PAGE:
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Things to Keep in Your Car:
- Your current driver’s license (U.S. and Canadian driver’s licenses are valid in Mexico)
- Original vehicle registration
- Proof of Mexican Auto Insurance
- Money for Toll Roads
It can be very challenging to drive in Baja. The roads aren’t kept up as well as they are in the U.S., and there are a lot of things to watch out for. Potholes are common and can do a lot of damage to cars, so it’s important to keep an eye out for them. Cows and other animals can also wander onto the road, so be ready to stop quickly at any time.
There are also risks with other cars. Many cars don’t have working brake lights, turn signals, or headlights, which makes it hard to tell what they’re doing. Problems can also happen at construction sites, which are often hard to find and may have tools or materials lying in the road.
When driving in Baja, it’s important to be careful. Slowdown in areas where the road conditions or the presence of animals could be dangerous, and give other drivers a lot of room to help avoid accidents. Know that some drivers may take chances and pass in a dangerous way, so always follow the rules of the road and stay alert.
Note: At traffic lights, the green light will flash before it turns yellow. This is a sign that you should slow down. As soon as the light turns yellow, you should stop. When you see a yellow light, you should stop, not just slow down.
Mexico Rules of the Road
As a general rule, don’t do anything in Mexico that you wouldn’t do in the U.S. Different states have different traffic laws in Mexico, but in general, you should follow these rules:
- You must have Mexican car insurance
- Seatbelts must be worn by everyone in the car
- Do Drinking and Driving
- No Cell Phone use while driving
- In Baja, you can turn right at a red light unless the sign says otherwise.
When it comes to fuel, PEMEX is still the primary provider in Baja. There are three different grades of fuel available: Magna, Premium, and Diesel. It’s important to note that diesel fuel in Mexico is different than the diesel fuel found in other parts of the world, so it’s recommended to use Premium or Magna for diesel engines.
There are three different grades of gas:
- Magna (unleaded gasoline, 87 octane, green handle at the pump),
- Premium (unleaded gasoline, 93 octane, red handle at the pump),
- Diesel (black handle at the pump)
It’s also important to note that there may be unexpected surcharges for using credit cards at the pump, so make sure you ask about any extra fees before swiping your card. Finally, make sure to bring enough cash to cover the cost of your fuel since it can often be quite expensive compared to other parts of the world.
Speed Bumps (Topes)
As soon as you cross the border into Mexico, you’ll see a tope (pronounced toe-pay). This is the Spanish word for bump, and it can also be used to talk about speed bumps. All of these concrete and rock bumps in the road are hellish, but they vary in how steep, wide, and bad they are. We passed thousands of them as we drove.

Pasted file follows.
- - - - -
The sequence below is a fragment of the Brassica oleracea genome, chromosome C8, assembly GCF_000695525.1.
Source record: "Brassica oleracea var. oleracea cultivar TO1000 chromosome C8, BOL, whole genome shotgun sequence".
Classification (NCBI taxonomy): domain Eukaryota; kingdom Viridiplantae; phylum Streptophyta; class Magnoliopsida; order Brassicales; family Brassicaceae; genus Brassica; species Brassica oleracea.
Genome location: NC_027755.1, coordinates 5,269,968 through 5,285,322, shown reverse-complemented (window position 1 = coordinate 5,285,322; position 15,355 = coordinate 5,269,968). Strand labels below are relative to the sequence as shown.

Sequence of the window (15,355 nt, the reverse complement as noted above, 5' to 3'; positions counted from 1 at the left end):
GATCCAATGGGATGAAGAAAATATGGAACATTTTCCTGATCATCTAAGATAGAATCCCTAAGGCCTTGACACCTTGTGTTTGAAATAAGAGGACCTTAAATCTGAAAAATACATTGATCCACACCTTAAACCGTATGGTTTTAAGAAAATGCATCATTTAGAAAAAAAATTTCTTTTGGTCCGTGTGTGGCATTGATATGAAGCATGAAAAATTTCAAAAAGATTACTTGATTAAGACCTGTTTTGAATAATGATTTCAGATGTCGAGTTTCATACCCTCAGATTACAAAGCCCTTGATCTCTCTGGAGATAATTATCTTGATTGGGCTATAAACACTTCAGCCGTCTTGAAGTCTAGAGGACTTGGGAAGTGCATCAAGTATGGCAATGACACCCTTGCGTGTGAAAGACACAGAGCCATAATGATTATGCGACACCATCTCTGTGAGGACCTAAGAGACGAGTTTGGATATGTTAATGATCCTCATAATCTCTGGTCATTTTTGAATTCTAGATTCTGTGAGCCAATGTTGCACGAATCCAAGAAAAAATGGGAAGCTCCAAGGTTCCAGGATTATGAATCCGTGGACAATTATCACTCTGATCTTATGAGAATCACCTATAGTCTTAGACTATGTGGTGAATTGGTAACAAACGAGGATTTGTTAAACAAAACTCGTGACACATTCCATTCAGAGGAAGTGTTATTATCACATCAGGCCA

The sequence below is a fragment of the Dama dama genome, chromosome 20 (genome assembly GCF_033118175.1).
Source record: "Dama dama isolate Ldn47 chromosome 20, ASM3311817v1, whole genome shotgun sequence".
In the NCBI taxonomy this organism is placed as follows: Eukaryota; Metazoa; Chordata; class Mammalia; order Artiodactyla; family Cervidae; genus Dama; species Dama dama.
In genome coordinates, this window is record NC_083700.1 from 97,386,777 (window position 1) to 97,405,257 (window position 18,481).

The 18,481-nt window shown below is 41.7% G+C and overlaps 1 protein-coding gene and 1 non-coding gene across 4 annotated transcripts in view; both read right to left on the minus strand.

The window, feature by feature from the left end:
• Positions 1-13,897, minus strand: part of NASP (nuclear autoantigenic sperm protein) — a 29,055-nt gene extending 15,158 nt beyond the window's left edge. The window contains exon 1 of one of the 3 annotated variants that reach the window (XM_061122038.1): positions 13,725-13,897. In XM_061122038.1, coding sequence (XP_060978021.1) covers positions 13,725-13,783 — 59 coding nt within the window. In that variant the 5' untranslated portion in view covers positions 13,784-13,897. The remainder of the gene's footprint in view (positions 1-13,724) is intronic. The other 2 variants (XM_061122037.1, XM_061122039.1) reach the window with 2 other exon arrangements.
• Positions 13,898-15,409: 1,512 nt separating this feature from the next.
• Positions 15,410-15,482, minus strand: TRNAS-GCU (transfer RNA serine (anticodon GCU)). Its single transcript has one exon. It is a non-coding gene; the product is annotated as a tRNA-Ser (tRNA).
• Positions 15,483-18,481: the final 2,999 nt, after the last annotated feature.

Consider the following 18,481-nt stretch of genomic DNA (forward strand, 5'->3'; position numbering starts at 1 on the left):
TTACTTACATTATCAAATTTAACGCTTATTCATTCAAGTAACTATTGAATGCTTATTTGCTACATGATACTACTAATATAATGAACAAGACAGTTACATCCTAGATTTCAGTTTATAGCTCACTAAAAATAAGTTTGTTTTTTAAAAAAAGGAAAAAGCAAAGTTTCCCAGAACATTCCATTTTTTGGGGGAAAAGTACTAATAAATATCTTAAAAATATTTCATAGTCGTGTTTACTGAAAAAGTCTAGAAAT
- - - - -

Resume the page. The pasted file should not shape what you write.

Topes are quick and hard, especially the ones that aren’t marked and come up on you before you have time to stop. There’s a reason why a tire repair shack is almost always at or near a tope. They are also terrible for your gas mileage and your shocks.
When you’re driving in Mexico, you should be careful when passing other cars. Since many of Baja’s roads are narrow and windy, it can be hard to get around cars. When you’re stuck behind big trucks or semi-trailers, it can be especially hard. However, it’s not a good idea to take a chance and try to pass.
Mexican truck drivers have been doing this for a long time: when they see a car coming up behind them, they use their left turn signal. This is meant to let them know that it’s safe for them to pass. But don’t forget to check your mirrors and drive carefully, because cars may be coming up behind you in the other lane.
It’s also important to remember that there may be places where you can’t go. Pay attention to road signs and obey speed limits. Both police and military checkpoints will make sure you do this. Passing maneuvers should always be safe and done carefully.
Lastly, if nothing else works, slow down and enjoy the view! Driving in Mexico can be an amazing adventure that shouldn’t be rushed through.
It’s important to be aware of the toll roads. Located in various regions of Baja, these toll roads provide drivers with a quick and efficient route from Point A to Point B.
In Tijuana, there are two major toll roads: one from Tijuana to Ensenada and one from Tijuana to Mexicali. In Baja Sur, there is a new toll road that connects Cabo San Lucas, San José del Cabo, and the SJD Los Cabos International Airport.
When paying the tolls on these roads, it’s important to note that you must pay either in Pesos or U.S. Dollars—you can’t mix currencies. You also must pay in cash or with an IAVE pass. It’s best to be prepared ahead of time with the necessary funds, as toll booths do not accept credit or debit cards.
It’s also worth noting that if you enter a toll road before exiting the same one, your toll cost will double, so make sure to take this into account when planning your route.
When you pay the toll for the toll road, Caminos y Puentes Federales automatically covers you with insurance. Make sure to keep your receipt from the tollbooth, as you will need it to file a claim.
By knowing the rules and regulations of the toll roads in Baja, Mexico, you can ensure that you stay safe and get to your destination quickly and efficiently.
Emergency Roadside Assistance
The Green Angels (Angeles Verdes) are an incredible asset to have on the roads of Mexico. They patrol the Mexican highways and byways in green and white trucks, and offer free roadside assistance to anyone who needs it. They are not only mechanics, but can offer helpful advice for those touring Mexico and provide information about tourist destinations.
If you find yourself in a bind on the road, the Green Angels will come to your aid free of charge, offering labor, service and even towing services. Parts or gas may be available for a fee, but the help they provide is invaluable. They also can provide emergency help if you are involved in an accident, have a flat tire, run out of gas or your vehicle breaks down.
When utilizing the Green Angels, please remember that a small tip is greatly appreciated to help keep them running. The Green Angels are run through Mexico’s Ministry of Tourism and rely on donations to remain operational. So, should you need their help, don’t forget to show your gratitude!
Green Angels Contact Information
- Operate from 8 am to 8 pm
- 24 hours a day on major holidays and long weekends